USCIS: Visa Files, July 1, 1924 – March 31, 1944

What are Visa Files?

Visa Files are the official arrival records of immigrants admitted for permanent residence between July 1, 1924, and March 31, 1944. The photograph, large amounts of biographical information, and attached vital records make Visa Files among the most valuable immigration records for genealogical research.


The Immigration Act of 1924 took effect on July 1, 1924. That law required all arriving non-citizens to present a visa when applying for admission to the United States. Immigrants requested visas at U.S. Embassies and Consulates abroad before their departure. The State Department only issued visa documents to approved immigrants and the Immigration Service only admitted immigrants arriving with a visa. In this way, visas allowed the Federal government to both select and limit the number of immigrants legally admitted for permanent residence.

Upon arrival, Immigrant Inspectors at the ports of entry collected “visa packets” from non-citizens and handled them in one of two ways:

Non-Immigrant (visitor) visas remained at the ports of entry; these temporary records were later destroyed. (Passenger lists and border port manifests remained the official record of non-immigrant admissions).
Immigrant (i.e., permanent admission) visas went to the Central Office in Washington D.C. for filing. The Central Office stamped each with a unique Visa File number, and arranged the visas by date and port of arrival. Visas were indexed by name, date of birth, and place of birth.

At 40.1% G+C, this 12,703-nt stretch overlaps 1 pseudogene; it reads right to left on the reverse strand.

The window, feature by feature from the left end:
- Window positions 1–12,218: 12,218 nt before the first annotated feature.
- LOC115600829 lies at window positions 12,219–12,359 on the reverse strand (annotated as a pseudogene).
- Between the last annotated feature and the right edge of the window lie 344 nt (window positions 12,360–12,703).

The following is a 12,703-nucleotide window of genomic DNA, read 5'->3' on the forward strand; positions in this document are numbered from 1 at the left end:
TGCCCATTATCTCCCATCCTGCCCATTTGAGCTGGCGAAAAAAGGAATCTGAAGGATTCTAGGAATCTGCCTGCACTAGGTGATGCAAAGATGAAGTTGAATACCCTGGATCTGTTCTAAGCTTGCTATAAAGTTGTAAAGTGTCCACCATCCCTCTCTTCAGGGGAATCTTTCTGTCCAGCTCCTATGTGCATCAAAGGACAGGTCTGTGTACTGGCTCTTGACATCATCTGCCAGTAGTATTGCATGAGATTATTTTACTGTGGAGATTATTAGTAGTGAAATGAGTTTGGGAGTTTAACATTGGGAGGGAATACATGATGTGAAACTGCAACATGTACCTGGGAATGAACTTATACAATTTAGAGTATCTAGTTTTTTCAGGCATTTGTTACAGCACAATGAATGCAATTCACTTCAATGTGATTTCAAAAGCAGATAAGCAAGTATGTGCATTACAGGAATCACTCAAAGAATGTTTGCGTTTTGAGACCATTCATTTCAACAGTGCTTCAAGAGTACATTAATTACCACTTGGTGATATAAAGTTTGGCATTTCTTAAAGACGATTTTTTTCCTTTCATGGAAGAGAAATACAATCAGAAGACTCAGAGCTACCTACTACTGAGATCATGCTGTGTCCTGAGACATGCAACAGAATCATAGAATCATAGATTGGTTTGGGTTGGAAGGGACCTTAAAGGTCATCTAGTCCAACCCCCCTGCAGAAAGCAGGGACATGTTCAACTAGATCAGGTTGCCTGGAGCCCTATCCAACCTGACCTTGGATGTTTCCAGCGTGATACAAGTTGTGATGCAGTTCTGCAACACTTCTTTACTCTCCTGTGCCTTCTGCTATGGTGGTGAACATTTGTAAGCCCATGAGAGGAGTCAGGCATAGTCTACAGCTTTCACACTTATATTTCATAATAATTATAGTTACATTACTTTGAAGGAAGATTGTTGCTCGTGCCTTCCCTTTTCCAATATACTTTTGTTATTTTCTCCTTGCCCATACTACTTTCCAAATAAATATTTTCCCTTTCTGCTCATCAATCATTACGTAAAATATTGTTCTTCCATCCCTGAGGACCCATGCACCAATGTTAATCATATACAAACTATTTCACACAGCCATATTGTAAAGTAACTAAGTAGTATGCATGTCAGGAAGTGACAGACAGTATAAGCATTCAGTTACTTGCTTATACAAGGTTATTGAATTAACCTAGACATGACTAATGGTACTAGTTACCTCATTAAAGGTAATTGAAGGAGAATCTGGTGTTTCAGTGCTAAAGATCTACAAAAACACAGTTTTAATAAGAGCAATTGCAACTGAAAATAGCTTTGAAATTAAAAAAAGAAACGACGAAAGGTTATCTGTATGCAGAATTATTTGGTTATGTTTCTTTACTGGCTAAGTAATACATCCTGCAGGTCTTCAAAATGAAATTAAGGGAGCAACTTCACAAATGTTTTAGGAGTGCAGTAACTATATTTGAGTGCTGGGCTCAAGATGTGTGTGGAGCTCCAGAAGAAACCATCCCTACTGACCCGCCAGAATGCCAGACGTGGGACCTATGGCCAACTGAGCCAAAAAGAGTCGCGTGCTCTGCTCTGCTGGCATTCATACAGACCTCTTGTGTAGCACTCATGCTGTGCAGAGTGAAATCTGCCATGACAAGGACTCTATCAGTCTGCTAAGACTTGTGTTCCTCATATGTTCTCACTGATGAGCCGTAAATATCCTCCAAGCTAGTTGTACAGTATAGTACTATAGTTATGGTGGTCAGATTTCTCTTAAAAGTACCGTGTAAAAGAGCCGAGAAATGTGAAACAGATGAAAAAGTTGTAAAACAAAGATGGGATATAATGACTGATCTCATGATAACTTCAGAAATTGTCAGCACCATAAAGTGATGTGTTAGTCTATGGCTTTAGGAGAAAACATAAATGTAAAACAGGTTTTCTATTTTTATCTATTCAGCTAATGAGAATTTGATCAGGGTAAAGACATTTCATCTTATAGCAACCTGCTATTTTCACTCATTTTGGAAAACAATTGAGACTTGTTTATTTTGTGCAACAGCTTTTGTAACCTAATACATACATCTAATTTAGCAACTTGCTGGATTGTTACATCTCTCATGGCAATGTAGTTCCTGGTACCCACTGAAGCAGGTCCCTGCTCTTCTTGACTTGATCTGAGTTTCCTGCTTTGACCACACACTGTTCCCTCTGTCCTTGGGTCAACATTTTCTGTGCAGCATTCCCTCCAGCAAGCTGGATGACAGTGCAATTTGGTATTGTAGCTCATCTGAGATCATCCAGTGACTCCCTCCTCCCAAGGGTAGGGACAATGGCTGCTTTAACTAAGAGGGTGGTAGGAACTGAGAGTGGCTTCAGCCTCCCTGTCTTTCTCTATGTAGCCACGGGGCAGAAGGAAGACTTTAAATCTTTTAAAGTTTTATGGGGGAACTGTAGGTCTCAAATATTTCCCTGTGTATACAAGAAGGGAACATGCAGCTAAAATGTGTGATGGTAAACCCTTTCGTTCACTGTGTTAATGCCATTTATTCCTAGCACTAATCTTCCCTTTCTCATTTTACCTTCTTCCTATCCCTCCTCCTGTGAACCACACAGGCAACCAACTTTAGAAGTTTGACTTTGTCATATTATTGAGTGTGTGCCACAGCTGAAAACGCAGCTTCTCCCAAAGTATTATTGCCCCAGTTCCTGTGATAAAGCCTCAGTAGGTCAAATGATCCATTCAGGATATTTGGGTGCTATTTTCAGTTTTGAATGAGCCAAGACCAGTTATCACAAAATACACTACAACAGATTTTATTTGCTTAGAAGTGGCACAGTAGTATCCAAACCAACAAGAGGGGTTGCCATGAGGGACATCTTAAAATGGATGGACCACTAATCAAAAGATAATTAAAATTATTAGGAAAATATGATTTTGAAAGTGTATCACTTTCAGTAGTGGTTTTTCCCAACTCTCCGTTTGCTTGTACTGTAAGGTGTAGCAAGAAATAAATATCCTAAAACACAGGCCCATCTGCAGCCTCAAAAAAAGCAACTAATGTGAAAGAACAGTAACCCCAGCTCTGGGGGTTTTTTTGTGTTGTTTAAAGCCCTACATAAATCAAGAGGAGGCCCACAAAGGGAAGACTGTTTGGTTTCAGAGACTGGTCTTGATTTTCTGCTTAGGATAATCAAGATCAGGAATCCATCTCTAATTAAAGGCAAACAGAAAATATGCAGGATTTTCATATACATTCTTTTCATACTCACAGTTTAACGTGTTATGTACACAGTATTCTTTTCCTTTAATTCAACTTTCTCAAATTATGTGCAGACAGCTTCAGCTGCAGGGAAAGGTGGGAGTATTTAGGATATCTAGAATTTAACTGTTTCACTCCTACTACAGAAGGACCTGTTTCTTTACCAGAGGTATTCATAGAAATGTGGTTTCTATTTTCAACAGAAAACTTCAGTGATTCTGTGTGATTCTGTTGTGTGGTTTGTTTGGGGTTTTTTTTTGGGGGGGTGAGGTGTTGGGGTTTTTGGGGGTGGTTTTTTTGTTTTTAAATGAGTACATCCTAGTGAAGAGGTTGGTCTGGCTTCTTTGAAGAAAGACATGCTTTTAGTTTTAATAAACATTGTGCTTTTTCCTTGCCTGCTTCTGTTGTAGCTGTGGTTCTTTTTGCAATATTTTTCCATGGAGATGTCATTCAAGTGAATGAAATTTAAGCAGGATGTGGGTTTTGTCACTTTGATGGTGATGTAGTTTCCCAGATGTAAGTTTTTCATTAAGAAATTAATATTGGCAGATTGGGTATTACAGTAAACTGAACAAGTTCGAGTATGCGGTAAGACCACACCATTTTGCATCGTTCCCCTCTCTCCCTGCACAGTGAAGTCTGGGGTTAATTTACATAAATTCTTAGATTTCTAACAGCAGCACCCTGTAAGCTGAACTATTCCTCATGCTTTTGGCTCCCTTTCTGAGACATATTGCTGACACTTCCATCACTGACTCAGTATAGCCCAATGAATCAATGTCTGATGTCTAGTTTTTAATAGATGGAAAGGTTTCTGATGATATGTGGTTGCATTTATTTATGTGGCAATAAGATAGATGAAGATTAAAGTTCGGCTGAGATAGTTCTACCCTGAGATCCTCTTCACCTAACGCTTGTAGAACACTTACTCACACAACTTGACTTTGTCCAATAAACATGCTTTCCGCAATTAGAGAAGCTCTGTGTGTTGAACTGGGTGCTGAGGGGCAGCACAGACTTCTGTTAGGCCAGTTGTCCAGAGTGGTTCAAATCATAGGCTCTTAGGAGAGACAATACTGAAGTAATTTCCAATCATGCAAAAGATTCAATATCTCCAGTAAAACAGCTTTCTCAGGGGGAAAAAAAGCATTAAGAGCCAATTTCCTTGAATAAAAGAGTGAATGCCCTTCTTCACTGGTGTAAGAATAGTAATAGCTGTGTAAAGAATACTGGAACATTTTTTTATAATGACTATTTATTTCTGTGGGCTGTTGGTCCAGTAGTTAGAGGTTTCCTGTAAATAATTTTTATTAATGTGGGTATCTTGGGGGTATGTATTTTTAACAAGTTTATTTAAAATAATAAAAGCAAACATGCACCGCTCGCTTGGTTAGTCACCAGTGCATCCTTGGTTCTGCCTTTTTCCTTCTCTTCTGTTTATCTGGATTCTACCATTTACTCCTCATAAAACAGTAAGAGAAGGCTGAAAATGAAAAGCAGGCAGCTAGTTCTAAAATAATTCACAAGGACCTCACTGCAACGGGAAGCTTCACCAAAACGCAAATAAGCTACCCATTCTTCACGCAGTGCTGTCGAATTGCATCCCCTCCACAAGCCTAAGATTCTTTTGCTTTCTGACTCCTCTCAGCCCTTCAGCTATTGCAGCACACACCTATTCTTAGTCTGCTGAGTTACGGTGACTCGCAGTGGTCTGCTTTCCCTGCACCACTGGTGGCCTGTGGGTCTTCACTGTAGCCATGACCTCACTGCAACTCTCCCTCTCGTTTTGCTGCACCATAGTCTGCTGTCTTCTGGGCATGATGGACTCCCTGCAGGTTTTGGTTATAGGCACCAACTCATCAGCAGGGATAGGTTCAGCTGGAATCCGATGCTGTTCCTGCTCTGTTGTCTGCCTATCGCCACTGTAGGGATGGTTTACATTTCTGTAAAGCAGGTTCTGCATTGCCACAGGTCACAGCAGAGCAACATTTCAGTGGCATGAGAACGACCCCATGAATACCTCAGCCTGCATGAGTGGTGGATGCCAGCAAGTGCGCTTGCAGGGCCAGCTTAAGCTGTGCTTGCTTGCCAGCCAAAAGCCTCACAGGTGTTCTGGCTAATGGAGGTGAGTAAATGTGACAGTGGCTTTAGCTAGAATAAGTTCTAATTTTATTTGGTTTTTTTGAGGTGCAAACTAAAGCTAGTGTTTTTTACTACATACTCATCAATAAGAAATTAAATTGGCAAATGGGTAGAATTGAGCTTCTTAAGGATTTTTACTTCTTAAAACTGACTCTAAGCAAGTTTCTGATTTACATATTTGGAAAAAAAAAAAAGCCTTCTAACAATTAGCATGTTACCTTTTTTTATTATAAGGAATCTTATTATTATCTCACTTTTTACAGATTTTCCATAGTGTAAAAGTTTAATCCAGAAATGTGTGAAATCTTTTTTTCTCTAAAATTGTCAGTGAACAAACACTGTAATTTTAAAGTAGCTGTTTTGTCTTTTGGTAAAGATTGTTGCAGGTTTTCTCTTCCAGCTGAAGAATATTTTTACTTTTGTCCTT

Between July 1, 1924 and March 31, 1944, Visa Files served as immigrants’ official arrival records. The Immigration Service used its Visa Files on a daily basis for verification of lawful admission for naturalization and other purposes. Beginning April 1, 1944, all new visas were filed in Alien Files (“A-Files”) and the Visa Files series closed. The Immigration and Naturalization Service (“INS”) retired the Visa Files series to storage in 1952.

The Visa Files Today

Today the Visa Files record series consists of more than 3.1 million paper files filling nearly 7,000 boxes. USCIS routinely retrieves Visa Files from storage in response to applications for naturalization or other benefits and Freedom of Information Act and Genealogy requests.

Researchers should note that an immigrant’s Visa File may have been removed from the series and placed inside a consolidated A-File or Certificate File (“C-File”) if his or her case re-opened after April 1, 1944. If that file consolidation occurred between 1944 and 1975, the index will only refer to the A-File or C-File. If the consolidation took place after 1975, the Genealogy will perform additional steps to identify the file containing the visa packet.

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